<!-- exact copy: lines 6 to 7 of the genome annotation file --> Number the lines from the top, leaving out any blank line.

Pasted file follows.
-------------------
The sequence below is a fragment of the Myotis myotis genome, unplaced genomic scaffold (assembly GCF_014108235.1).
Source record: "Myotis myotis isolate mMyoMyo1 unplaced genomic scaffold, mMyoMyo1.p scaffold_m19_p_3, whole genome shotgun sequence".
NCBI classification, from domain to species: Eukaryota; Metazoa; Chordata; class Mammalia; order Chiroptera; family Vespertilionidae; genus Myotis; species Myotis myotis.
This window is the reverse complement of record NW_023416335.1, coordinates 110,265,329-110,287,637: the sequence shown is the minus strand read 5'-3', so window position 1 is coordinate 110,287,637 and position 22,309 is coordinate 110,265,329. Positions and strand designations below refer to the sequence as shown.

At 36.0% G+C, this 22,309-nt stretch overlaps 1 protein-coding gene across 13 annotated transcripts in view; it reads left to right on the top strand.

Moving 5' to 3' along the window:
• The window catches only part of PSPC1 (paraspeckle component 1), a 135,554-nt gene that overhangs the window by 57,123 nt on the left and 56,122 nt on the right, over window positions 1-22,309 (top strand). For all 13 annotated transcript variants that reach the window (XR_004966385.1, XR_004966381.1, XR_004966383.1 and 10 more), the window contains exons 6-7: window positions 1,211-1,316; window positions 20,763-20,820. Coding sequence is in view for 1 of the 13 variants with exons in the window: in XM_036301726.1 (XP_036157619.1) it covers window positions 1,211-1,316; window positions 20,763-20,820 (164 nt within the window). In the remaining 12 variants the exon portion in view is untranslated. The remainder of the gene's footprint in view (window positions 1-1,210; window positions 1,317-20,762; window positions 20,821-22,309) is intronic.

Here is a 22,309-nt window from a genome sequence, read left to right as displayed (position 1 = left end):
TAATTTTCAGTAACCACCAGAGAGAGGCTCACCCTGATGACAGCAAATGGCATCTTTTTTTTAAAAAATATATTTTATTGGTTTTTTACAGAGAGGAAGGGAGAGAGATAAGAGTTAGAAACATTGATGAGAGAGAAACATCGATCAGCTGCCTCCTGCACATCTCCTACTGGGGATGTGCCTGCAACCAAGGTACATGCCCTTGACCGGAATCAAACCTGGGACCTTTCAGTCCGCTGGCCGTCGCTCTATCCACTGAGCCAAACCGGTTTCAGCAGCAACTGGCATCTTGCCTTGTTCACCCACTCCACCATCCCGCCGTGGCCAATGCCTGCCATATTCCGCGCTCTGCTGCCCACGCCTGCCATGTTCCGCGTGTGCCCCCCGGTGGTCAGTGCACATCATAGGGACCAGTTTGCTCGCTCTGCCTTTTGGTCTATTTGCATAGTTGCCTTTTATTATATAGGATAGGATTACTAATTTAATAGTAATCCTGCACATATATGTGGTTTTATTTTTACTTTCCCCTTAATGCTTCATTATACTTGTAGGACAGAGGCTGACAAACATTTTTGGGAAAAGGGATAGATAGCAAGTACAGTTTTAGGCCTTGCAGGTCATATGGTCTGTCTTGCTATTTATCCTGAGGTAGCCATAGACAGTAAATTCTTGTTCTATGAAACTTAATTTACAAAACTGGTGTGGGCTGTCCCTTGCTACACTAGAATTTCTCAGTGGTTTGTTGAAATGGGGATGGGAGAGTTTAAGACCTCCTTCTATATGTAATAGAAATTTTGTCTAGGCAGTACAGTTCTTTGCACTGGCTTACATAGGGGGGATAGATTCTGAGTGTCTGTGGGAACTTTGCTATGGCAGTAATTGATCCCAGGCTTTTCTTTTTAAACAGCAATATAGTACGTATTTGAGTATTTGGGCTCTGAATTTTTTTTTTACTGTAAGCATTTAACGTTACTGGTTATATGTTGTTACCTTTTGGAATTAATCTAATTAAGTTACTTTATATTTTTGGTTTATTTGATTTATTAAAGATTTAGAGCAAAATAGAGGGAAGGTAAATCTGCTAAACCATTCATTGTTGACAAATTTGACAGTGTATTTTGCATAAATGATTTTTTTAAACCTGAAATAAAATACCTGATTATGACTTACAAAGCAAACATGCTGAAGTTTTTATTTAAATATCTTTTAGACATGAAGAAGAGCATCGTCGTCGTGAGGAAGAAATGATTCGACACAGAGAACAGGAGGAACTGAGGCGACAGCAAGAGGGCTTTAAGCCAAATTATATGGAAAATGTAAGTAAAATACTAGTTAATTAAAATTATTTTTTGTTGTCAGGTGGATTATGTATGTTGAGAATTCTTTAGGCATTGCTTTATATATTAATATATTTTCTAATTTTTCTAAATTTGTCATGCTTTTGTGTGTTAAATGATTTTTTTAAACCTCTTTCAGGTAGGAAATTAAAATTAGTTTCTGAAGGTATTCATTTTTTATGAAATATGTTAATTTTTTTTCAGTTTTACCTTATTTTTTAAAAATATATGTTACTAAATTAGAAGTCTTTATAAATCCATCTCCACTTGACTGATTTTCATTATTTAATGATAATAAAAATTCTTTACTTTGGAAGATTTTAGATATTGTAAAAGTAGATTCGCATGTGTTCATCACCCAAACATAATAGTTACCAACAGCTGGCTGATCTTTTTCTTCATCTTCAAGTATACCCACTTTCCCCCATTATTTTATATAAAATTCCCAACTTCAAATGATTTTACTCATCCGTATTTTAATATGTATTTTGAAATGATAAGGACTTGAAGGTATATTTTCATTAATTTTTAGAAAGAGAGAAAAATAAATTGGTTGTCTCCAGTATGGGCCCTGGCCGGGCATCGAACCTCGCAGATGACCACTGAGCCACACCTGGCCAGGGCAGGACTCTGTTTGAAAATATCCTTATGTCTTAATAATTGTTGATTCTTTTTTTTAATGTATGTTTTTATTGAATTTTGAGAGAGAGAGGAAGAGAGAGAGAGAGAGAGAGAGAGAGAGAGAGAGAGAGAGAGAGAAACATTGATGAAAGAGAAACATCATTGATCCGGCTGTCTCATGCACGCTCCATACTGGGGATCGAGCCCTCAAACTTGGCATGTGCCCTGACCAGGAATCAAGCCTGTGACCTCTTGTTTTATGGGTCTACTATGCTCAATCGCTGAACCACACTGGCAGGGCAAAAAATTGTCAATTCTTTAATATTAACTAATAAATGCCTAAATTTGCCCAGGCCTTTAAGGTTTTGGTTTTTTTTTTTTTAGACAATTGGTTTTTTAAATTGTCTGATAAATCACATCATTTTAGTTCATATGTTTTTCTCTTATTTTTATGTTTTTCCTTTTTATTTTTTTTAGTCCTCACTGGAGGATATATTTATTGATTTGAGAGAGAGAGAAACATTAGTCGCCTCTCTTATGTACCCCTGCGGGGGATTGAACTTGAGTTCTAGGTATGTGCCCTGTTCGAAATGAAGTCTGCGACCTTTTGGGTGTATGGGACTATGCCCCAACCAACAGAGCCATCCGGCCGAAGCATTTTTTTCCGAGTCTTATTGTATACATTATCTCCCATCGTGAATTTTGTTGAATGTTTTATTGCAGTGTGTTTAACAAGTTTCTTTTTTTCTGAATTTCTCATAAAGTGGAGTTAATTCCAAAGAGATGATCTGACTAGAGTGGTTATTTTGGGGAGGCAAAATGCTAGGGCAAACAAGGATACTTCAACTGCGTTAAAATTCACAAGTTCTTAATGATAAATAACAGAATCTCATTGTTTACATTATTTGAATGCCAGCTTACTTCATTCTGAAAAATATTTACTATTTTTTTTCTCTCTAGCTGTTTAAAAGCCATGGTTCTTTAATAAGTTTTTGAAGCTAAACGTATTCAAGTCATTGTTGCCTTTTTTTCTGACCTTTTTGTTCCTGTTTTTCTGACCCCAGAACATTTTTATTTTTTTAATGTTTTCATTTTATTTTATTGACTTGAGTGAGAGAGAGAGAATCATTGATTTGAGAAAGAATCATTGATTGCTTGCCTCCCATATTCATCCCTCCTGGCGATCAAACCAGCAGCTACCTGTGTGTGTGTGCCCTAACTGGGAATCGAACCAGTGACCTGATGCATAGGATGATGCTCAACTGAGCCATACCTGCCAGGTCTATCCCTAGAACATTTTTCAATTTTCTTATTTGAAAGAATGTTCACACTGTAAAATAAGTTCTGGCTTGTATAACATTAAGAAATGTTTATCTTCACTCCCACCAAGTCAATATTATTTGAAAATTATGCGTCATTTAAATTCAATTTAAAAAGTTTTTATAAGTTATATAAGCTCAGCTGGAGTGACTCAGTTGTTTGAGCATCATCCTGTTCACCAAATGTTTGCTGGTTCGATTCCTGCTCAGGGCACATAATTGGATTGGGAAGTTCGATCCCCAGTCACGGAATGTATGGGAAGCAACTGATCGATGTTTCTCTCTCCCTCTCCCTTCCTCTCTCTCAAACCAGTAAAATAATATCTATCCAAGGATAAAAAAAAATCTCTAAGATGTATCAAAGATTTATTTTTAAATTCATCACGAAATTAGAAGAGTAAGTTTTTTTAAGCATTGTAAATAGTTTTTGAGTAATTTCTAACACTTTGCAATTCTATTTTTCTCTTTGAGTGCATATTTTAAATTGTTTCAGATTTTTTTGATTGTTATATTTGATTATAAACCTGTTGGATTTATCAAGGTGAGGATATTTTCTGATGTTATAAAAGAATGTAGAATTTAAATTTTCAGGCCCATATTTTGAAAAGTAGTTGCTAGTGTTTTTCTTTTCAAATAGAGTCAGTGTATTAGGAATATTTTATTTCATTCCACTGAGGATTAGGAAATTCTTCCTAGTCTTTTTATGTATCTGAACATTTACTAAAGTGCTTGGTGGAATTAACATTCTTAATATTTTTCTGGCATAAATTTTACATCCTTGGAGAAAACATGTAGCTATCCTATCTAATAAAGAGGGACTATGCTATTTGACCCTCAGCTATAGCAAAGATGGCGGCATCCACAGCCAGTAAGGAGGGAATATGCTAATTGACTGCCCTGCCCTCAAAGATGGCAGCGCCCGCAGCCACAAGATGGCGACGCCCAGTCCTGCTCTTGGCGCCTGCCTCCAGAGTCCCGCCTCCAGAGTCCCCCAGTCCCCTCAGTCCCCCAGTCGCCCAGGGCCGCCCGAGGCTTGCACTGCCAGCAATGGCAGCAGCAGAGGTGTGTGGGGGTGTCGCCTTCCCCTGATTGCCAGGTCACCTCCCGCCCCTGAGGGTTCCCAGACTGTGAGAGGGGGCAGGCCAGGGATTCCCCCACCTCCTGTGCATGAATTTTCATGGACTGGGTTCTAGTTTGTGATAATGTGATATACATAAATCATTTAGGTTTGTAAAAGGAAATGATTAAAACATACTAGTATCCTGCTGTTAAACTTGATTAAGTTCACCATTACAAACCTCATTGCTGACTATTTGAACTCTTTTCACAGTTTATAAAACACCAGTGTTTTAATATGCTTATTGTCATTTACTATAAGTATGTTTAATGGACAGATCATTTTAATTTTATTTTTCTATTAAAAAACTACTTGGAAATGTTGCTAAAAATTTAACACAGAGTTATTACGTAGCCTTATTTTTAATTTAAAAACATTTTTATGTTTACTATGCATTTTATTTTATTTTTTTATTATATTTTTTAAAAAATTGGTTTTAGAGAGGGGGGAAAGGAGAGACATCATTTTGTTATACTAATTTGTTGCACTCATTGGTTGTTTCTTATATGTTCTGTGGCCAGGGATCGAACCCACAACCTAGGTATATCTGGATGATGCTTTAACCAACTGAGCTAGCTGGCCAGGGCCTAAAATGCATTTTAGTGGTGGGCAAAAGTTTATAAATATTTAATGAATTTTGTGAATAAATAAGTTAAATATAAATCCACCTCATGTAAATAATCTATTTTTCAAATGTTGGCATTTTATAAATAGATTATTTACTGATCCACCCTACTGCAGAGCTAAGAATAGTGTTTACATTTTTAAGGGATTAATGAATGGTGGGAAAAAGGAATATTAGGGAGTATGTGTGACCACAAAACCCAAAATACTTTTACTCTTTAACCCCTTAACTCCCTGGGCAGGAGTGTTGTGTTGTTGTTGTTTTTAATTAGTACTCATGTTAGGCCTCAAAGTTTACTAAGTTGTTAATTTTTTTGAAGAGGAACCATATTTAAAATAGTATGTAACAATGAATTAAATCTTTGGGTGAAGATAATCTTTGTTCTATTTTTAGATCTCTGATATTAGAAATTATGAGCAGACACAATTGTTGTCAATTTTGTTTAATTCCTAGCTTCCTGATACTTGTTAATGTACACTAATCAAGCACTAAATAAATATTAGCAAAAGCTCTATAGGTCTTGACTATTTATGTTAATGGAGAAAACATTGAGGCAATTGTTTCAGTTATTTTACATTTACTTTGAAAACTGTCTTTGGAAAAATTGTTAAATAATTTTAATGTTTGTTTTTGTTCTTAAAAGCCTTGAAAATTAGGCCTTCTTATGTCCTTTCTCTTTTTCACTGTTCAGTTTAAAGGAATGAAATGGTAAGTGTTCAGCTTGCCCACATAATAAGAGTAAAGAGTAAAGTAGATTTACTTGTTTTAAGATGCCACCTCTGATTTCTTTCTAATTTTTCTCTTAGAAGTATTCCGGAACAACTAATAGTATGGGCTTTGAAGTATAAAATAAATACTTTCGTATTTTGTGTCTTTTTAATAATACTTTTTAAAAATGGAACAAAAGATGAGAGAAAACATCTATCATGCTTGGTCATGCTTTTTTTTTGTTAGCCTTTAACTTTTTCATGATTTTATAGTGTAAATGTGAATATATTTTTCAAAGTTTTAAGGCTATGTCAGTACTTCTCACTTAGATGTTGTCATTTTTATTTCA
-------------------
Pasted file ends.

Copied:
Moving 5' to 3' along the window:
• The window catches only part of PSPC1 (paraspeckle component 1), a 135,554-nt gene that overhangs the window by 57,123 nt on the left and 56,122 nt on the right, over window positions 1-22,309 (top strand). For all 13 annotated transcript variants that reach the window (XR_004966385.1, XR_004966381.1, XR_004966383.1 and 10 more), the window contains exons 6-7: window positions 1,211-1,316; window positions 20,763-20,820. Coding sequence is in view for 1 of the 13 variants with exons in the window: in XM_036301726.1 (XP_036157619.1) it covers window positions 1,211-1,316; window positions 20,763-20,820 (164 nt within the window). In the remaining 12 variants the exon portion in view is untranslated. The remainder of the gene's footprint in view (window positions 1-1,210; window positions 1,317-20,762; window positions 20,821-22,309) is intronic.